After poking around on more sites and downloading the utilities I would need to properly update Train Simulator so that it would properly run some of the freeware routes that were available for download, I quickly found myself surfing some of the payware sites. At first I was amazed at how much was actually available for MSTS, but when it came down to the price I had to ask myself if I really wanted to invest in a program that was almost 8 years old.

The Raildriver Unit

The Raildriver unit looks a lot bigger in its pictures than it actually is, as it is only a little over half the length of a keyboard. That is probably a good thing though because it doesn’t end up taking a lot of desk space and can be tucked away neatly when not used.

The unit is shipped with instructions and a drivers disc that includes drivers for Microsoft Train Simulator and the Trainz series along with a couple other train sims that are quite a few years old.

Once out of the box the first thing you will need to do is apply the stickers to your unit, just follow the pictures on the box the unit came in or the diagrams in the instruction manual and you should be okay. I found that the stickers for the lights and wipers switches require that you have to pull the switch off to lay them down; I refrained from doing this because the switches are plastic and I didn’t want to break them, so I just cut them in half and laid them around the switch instead.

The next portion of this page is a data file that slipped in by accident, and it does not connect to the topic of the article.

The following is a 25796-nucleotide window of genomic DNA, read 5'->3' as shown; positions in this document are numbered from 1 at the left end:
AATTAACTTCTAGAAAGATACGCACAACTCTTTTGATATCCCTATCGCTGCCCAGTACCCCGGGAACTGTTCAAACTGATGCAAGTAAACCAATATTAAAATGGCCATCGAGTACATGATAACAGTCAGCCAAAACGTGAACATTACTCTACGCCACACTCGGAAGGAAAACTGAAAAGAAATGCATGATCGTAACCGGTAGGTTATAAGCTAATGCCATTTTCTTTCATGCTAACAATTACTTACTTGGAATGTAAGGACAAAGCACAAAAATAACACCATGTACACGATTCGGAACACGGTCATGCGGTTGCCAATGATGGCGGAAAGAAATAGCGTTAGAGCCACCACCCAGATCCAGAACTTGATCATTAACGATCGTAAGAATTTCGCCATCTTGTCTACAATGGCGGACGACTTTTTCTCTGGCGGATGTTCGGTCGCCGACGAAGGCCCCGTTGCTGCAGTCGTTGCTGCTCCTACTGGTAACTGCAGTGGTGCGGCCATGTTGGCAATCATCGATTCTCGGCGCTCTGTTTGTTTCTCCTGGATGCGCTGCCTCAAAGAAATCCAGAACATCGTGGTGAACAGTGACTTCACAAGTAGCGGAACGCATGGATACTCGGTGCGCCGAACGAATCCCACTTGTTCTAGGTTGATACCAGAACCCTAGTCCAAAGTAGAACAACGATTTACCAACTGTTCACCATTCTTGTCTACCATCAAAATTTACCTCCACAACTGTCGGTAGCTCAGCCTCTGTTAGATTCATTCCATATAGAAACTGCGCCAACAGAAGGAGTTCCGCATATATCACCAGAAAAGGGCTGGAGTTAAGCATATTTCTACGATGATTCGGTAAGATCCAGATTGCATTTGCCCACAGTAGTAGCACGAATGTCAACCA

Setting up the unit is easy. Simply plug in the USB cable into a USB port and install the necessary drivers. There is also a DC plug that drives the sound amplifier built into the unit and if you want to use it you must divert your main sound line into the unit and then run a second line to your sound system. Initially I emailed PI Engineering about the sound system and what, if anything, would I be missing if I didn’t use it? I never received a reply! So, I opted to unplug the unit’s sound system and leave my system set up the way it was. This actually worked best for me because I wear headphones a lot and the Rail Driver unit still made noise externally with my headset plugged in and this way it didn’t.